The beginning

Paolo Marolo, who taught Herbalism and Liqueur Making at the Oenology School in Alba, establishes the Santa Teresa Distillery. The objective: to enhance the image of grappa, starting from the exceptional raw materials offered by Langhe and Roero, one of the world’s premier winegrowing districts.


and art

Gianni Gallo designs the first labels for Marolo. From then on, the labels on Marolo’s main products would bear the unmistakeable signature style of the artist from Dogliani.


with style

Marolo distills its first Grappa di Barolo «deliberately forgotten to age in small acacia barrels».

Changing habits

Made industrially and cheaply, until the Seventies grappa was exclusively drunk white and young as a rough, unrefined pick-me-up. It was only in 1973 that the first single-varietal grappa was distilled by Giannola Nonino. In 1980, Paolo Marolo wrote «DELIBERATELY FORGETTEN IN ACACIA BARRELS» on the labels of his Grappa di Barolo. It was the start of a revolution. Grappa laid claim to excellence, with long-aged, high quality products with a wealth of nuances and aromas to be savoured attentively.


Beyond the single-varietal

Marolo launches its first single-vineyard grappa obtained from pomace from the Enrico VI vineyard within the Villero di Castiglione Falletto cru.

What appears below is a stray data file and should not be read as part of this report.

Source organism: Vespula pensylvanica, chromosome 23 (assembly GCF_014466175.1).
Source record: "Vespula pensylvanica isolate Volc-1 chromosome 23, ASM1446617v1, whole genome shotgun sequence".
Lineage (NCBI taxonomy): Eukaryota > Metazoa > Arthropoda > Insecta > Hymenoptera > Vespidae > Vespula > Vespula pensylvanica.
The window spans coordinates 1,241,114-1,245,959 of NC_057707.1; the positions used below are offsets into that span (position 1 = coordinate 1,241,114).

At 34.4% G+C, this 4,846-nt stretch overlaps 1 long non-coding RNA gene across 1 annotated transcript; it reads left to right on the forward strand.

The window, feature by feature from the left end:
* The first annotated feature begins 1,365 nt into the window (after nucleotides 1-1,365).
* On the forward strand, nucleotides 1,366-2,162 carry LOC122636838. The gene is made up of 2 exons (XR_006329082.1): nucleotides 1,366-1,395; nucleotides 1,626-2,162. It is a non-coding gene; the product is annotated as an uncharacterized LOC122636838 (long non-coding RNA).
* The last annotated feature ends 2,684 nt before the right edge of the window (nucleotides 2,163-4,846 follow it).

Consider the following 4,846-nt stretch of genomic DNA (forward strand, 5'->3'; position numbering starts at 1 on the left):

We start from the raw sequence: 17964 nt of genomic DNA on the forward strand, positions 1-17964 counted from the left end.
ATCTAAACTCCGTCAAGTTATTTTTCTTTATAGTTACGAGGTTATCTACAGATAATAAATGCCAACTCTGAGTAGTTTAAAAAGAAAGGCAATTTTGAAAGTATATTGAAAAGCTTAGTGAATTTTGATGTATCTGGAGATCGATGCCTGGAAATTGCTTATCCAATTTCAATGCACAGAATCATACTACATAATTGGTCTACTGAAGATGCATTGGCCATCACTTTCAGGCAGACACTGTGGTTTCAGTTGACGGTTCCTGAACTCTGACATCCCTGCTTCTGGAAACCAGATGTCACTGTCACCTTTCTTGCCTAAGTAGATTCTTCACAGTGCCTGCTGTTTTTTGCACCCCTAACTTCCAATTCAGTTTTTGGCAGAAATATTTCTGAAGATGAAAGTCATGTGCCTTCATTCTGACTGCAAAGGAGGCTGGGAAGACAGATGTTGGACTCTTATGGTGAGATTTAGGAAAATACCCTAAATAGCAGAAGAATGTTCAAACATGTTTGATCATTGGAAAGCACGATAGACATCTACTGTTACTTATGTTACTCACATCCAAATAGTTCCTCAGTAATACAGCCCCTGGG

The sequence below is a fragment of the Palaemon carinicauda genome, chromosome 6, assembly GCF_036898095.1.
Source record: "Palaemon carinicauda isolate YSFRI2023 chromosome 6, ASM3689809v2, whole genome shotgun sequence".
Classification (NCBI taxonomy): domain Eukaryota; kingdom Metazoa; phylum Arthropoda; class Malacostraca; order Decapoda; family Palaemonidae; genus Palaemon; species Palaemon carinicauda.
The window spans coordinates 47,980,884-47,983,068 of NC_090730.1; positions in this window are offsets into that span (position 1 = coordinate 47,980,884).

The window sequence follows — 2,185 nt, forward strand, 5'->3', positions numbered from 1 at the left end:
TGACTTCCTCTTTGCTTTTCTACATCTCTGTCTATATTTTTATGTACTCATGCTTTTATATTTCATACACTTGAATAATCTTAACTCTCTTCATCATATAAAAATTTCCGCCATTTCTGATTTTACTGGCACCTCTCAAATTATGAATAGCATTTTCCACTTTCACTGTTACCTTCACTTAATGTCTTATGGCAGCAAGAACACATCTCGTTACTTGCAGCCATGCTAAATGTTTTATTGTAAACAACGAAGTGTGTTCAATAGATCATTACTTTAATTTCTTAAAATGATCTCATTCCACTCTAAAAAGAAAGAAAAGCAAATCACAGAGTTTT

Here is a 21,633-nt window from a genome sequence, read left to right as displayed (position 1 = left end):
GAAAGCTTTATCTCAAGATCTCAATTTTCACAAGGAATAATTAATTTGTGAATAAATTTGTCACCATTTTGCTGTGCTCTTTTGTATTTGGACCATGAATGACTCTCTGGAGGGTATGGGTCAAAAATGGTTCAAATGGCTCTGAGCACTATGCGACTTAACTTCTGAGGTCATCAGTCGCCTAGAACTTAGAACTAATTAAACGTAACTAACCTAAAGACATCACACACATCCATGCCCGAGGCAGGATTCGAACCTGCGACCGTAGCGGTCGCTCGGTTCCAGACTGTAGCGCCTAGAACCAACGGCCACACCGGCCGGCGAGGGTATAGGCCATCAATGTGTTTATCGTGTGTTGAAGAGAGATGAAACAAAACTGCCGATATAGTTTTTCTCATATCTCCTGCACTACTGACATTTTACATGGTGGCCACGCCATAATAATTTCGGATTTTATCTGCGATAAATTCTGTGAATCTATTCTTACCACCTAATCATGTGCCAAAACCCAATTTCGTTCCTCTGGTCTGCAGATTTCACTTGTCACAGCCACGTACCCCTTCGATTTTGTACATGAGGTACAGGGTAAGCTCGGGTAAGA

Single-vineyard Grappa

Marolo was one of the first Italian distillers to go beyond the single-varietal concept in favour of that of the single-vineyard, or a grappa obtained from pomace from a single plot in a grand cru. The operation is made possible by the highly artisanal nature of the production process and close ties with local winegrowers


New markets

Marolo enters the American market, making its presence felt in the top-end HoReCa channel


Refining research

A new ageing cellar is built where new woods for ageing grappa are tested and used.


The drink code

MILLA, the chamomile and Nebbiolo grappa liqueur perfect for cocktails makes its debut.

Grappa and Mixology

The renaissance of grappa as a quality spirit with incredible aromatic nuances has stimulated the creativity of mixologists, who have begun to use grappa in cocktails, not as a neutral base, but as a core element with an unmistakeable flavour.


New recruits

Lorenzo Marolo, Paolo’s son, joins the company and carries on his father’s artisanal tradition.


Innovators in tradition

Marolo brings Amaro Ulrich back to life, rediscovering and reinterpreting the recipe for the legendary Piedmontese digestif produced in the second half of the 19th century


An important conquest

After a long, involved bureaucratic process, Grappa di Barolo obtains IGP (Geographical Indication) classification. A "struggle" that has always seen Marolo in the front line.


Doubly Piedmontese

Marolo presents Grappa di Barolo aged in Barolo Chinato casks. The result of lengthy research into woods for ageing, it is an ode to territoriality and the ties with its land of origin that Grappa di Barolo has always taken pride in.